Putin Adoption Ban Plays Russian Roulette with the Lives of Children

There’s nothing easy about adoption. The process, however frustrating and bureaucratic, is one of many challenges when considering raising a child with a muddled past and often unseen and unknowable mental, physical and emotional difficulties whether that child is adopted internationally or domestically. But to mix politics into a process in which it has no place but is forever hovering, looming, threatening, is utterly devastating. That’s what the Putin adoption ban does.

This is easy for me to say. My son has already come home. We brought Vovie home six years ago from Russia but even then, without any specific threat, I did not believe the adoption was official until we touched down in Newark Airport for the final time. In adoption the rules are always subject to change.

This does not make the ban on US adoptions in Russia any less heartbreaking. And it does not make Vladimir Putin’s reasoning for the ban, which appears to be a retaliation for the law President Obama signed earlier this month placing U.S. travel and financial restrictions on Russians accused of violating human rights, any more justifiable.

I am not one to readily pass judgment on another country’s policies, customs or culture, and I believe in the importance of approaching other sovereign nations with respect and an attempt at understanding. This case, however, does not appear to present much for one to understand.

I can accept Putin’s argument for the country to take care of its own citizens. I imagine the U.S., if under similar circumstances, would assert the same. Russia, like any other, is a proud country, and keeping children close to their homeland and heritage, would seem an ideal solution. Unfortunately, it doesn’t appear to be a feasible one at present.

If the country’s populace were able or willing to adopt children left in the government’s care perhaps there would be no more need for orphanages. But it’s not that simple. Nothing ever is when dealing with human lives.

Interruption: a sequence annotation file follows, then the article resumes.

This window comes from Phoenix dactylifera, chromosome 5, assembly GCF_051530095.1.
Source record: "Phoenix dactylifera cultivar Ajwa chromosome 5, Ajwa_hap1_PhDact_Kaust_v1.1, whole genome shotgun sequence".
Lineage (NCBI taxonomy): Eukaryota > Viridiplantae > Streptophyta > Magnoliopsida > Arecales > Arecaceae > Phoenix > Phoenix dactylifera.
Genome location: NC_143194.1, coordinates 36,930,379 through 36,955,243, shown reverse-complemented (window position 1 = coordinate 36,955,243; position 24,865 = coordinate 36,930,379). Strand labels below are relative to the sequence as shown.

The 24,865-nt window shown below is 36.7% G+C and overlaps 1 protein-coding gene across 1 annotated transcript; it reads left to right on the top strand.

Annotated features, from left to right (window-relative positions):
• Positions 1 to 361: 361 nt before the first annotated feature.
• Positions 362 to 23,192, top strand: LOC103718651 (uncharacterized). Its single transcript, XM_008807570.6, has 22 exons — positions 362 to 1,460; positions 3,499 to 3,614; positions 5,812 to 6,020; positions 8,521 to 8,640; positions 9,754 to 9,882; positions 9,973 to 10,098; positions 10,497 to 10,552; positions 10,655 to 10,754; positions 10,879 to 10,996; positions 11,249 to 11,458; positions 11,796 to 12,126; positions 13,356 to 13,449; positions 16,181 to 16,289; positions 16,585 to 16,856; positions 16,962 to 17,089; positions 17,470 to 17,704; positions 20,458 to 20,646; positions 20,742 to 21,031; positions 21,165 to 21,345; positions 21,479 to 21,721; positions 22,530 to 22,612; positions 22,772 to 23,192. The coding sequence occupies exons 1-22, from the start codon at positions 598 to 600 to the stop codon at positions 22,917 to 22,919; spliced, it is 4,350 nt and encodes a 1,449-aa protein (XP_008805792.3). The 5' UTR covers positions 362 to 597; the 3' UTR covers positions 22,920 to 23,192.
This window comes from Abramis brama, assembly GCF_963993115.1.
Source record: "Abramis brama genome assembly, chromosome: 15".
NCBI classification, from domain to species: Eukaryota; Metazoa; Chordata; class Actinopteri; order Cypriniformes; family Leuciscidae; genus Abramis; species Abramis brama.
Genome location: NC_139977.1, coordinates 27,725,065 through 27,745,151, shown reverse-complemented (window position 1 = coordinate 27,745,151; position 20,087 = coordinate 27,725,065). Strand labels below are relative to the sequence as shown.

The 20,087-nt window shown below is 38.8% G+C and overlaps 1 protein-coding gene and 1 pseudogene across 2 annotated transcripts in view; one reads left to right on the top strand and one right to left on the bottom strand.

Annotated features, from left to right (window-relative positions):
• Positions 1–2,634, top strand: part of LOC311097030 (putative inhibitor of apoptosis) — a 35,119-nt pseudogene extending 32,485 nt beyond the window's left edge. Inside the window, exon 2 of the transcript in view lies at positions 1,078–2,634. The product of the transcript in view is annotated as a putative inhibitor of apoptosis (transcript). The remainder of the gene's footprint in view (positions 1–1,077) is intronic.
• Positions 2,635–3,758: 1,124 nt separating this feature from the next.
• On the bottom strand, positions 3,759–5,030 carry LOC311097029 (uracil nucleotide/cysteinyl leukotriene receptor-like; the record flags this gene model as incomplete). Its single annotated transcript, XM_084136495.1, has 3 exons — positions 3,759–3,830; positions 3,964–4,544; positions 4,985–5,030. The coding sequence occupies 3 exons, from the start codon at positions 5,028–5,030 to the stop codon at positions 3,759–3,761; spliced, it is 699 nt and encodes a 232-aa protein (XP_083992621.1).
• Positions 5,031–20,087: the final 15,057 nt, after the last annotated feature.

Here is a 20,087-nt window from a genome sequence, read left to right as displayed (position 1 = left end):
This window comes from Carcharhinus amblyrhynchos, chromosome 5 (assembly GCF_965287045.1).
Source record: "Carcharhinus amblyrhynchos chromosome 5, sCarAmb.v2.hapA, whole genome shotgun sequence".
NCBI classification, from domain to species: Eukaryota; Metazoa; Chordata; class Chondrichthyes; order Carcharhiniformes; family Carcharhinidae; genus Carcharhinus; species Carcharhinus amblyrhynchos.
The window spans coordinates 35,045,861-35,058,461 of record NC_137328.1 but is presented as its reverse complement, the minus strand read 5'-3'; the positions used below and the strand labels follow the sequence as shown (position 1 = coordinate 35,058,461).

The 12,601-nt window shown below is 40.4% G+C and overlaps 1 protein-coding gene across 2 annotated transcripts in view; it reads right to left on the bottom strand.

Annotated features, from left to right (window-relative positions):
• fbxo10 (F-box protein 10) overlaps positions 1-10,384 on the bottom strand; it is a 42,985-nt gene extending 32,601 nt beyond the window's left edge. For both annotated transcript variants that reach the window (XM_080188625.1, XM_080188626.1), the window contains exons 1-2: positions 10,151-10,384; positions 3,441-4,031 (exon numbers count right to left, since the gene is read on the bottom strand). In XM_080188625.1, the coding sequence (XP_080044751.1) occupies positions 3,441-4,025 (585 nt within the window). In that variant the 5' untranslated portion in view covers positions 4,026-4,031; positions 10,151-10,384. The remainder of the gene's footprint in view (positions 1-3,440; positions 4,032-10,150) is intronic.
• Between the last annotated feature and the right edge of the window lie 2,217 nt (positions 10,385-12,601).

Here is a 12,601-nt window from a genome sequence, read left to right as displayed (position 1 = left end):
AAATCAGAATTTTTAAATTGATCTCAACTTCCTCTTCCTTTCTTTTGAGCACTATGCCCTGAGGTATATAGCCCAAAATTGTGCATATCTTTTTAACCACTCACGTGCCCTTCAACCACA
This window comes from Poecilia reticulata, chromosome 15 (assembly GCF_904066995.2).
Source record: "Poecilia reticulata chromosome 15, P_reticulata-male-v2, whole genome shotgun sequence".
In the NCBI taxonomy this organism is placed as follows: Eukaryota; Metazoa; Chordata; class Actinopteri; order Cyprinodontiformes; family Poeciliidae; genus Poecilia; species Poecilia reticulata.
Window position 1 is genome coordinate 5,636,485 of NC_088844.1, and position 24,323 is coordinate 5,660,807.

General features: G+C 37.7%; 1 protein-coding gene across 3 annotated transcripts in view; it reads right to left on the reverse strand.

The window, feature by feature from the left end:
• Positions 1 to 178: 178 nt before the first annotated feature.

Ultimately, what is most important when dealing with such situations is finding solutions that actually work. Strip away the external noise. Strip away power plays and egos. Strip away national identity and pride. At the end, at the most fundamental level, what we are talking about here are children, ones without families and families without the children they so desperately want. Location on a map becomes irrelevant when the ability to love and care for a child is at issue.

When adopting my son I struggled with all the ethical questions international adoption poses. I wanted to be sure we were doing the right thing. I wanted to know the real story behind how Vovie came to live at the orphanage. I wanted to know about any possible family members. I didn’t want to be an interloper. I didn’t want to rip Vovie from his native land when I couldn’t possibly provide adequate cultural instruction or even maintain the only language he knew.

But when my husband and I considered the limited information we had and the facts as they appeared to us, we made the best decision we could. Casting aside the confusion questions without answers, this is what we knew: Vovie had a heart condition which required an operation as an infant and life-long care afterward; Vovie had been in the orphanage for three years, at which point children become eligible for adoption if family members have not returned to claim them or officially filed paperwork consenting to adoption; Vovie was living in a decent but underfunded facility without a family to provide the love and support for him to thrive.

In that situation how could adopting him be anything but right?

In adoption there are no ideal solutions. What we are left with is the reality. And the reality is there are thousands of children living in institutions with inadequate resources and inadequate care no matter how capable and well intentioned the nurses and care-givers may be.

I cannot imagine the anguish of the 46 families who were mere weeks away from bringing their children home, who now have to wait out the next political move, knowing their children are there, subsisting, waiting to start their lives. I don’t want to imagine the children who now may never find a family, and I pray to God Putin listens to the Russian people protesting in the street who recognize the absurdity of the law, and he realizes the ones he’s actually hurting are his own smallest, most vulnerable and neediest citizens.

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  1. The US violated the adoption treaty first by refusing to allow Russian officials consular access to a Russian-born boy that was abused in Florida called Maxim Babayev.

    If the US government is unwilling to hold up its end of the adoption treaty all of seven weeks since it came into force, why should Russia?

    Russia’s not required to allow Americans to adopt their kids. The sense of entitlement of so many adoptive and prospective adoptive parents is galling. If 19 American kids had been killed at the hands of their Russian adoptive parents, I’ve no doubt US politicians would pass a law banning Russians from adopting to be 100% certain there won’t be a 20th dead American child.

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